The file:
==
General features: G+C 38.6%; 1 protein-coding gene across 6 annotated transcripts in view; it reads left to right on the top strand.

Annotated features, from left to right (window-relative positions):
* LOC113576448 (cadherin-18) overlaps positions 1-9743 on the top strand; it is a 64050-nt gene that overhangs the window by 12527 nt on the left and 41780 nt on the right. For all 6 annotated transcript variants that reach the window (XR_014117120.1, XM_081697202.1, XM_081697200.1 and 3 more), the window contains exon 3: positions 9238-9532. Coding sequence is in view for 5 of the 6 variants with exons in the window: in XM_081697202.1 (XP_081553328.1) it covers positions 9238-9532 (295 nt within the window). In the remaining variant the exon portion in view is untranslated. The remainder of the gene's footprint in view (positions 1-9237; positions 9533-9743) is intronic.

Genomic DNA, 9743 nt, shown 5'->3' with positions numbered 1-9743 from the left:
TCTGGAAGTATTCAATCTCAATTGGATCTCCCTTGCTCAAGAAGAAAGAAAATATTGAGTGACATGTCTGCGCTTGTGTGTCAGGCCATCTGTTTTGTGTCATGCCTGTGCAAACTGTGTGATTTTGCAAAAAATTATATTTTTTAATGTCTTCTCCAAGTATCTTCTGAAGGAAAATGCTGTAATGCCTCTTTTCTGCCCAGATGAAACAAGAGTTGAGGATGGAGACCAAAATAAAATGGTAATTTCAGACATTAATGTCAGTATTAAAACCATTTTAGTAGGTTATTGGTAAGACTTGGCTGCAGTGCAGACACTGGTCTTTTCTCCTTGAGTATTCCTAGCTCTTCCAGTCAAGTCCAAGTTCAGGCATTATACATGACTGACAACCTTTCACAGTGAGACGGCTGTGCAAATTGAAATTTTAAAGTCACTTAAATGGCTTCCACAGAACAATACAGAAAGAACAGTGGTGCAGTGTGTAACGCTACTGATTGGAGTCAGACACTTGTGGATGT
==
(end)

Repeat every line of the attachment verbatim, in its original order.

General features: G+C 38.6%; 1 protein-coding gene across 6 annotated transcripts in view; it reads left to right on the top strand.

Annotated features, from left to right (window-relative positions):
* LOC113576448 (cadherin-18) overlaps positions 1-9743 on the top strand; it is a 64050-nt gene that overhangs the window by 12527 nt on the left and 41780 nt on the right. For all 6 annotated transcript variants that reach the window (XR_014117120.1, XM_081697202.1, XM_081697200.1 and 3 more), the window contains exon 3: positions 9238-9532. Coding sequence is in view for 5 of the 6 variants with exons in the window: in XM_081697202.1 (XP_081553328.1) it covers positions 9238-9532 (295 nt within the window). In the remaining variant the exon portion in view is untranslated. The remainder of the gene's footprint in view (positions 1-9237; positions 9533-9743) is intronic.

Genomic DNA, 9743 nt, shown 5'->3' with positions numbered 1-9743 from the left:
TCTGGAAGTATTCAATCTCAATTGGATCTCCCTTGCTCAAGAAGAAAGAAAATATTGAGTGACATGTCTGCGCTTGTGTGTCAGGCCATCTGTTTTGTGTCATGCCTGTGCAAACTGTGTGATTTTGCAAAAAATTATATTTTTTAATGTCTTCTCCAAGTATCTTCTGAAGGAAAATGCTGTAATGCCTCTTTTCTGCCCAGATGAAACAAGAGTTGAGGATGGAGACCAAAATAAAATGGTAATTTCAGACATTAATGTCAGTATTAAAACCATTTTAGTAGGTTATTGGTAAGACTTGGCTGCAGTGCAGACACTGGTCTTTTCTCCTTGAGTATTCCTAGCTCTTCCAGTCAAGTCCAAGTTCAGGCATTATACATGACTGACAACCTTTCACAGTGAGACGGCTGTGCAAATTGAAATTTTAAAGTCACTTAAATGGCTTCCACAGAACAATACAGAAAGAACAGTGGTGCAGTGTGTAACGCTACTGATTGGAGTCAGACACTTGTGGATGT